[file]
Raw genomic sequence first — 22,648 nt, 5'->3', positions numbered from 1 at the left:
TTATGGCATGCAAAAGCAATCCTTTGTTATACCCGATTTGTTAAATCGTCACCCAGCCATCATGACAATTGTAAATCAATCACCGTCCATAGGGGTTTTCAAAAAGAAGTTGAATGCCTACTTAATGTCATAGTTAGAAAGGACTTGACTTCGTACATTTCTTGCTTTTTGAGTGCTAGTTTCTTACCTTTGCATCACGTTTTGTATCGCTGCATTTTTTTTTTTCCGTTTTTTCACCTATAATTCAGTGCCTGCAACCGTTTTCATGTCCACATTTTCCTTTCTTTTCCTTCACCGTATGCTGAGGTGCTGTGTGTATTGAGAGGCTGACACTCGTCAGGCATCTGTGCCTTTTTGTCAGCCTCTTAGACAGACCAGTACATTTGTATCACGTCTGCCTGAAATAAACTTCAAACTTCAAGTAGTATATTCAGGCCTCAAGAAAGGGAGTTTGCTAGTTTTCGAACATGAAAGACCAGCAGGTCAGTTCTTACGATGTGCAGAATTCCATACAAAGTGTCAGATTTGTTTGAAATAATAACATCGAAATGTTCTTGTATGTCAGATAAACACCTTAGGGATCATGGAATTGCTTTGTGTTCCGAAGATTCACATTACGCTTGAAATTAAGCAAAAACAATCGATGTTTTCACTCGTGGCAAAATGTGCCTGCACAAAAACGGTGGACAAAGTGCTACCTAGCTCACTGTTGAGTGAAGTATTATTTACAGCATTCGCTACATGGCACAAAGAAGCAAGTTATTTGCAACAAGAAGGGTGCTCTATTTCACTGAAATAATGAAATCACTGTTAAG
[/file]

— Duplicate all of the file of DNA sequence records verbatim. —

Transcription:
Raw genomic sequence first — 22,648 nt, 5'->3', positions numbered from 1 at the left:
TTATGGCATGCAAAAGCAATCCTTTGTTATACCCGATTTGTTAAATCGTCACCCAGCCATCATGACAATTGTAAATCAATCACCGTCCATAGGGGTTTTCAAAAAGAAGTTGAATGCCTACTTAATGTCATAGTTAGAAAGGACTTGACTTCGTACATTTCTTGCTTTTTGAGTGCTAGTTTCTTACCTTTGCATCACGTTTTGTATCGCTGCATTTTTTTTTTTCCGTTTTTTCACCTATAATTCAGTGCCTGCAACCGTTTTCATGTCCACATTTTCCTTTCTTTTCCTTCACCGTATGCTGAGGTGCTGTGTGTATTGAGAGGCTGACACTCGTCAGGCATCTGTGCCTTTTTGTCAGCCTCTTAGACAGACCAGTACATTTGTATCACGTCTGCCTGAAATAAACTTCAAACTTCAAGTAGTATATTCAGGCCTCAAGAAAGGGAGTTTGCTAGTTTTCGAACATGAAAGACCAGCAGGTCAGTTCTTACGATGTGCAGAATTCCATACAAAGTGTCAGATTTGTTTGAAATAATAACATCGAAATGTTCTTGTATGTCAGATAAACACCTTAGGGATCATGGAATTGCTTTGTGTTCCGAAGATTCACATTACGCTTGAAATTAAGCAAAAACAATCGATGTTTTCACTCGTGGCAAAATGTGCCTGCACAAAAACGGTGGACAAAGTGCTACCTAGCTCACTGTTGAGTGAAGTATTATTTACAGCATTCGCTACATGGCACAAAGAAGCAAGTTATTTGCAACAAGAAGGGTGCTCTATTTCACTGAAATAATGAAATCACTGTTAAG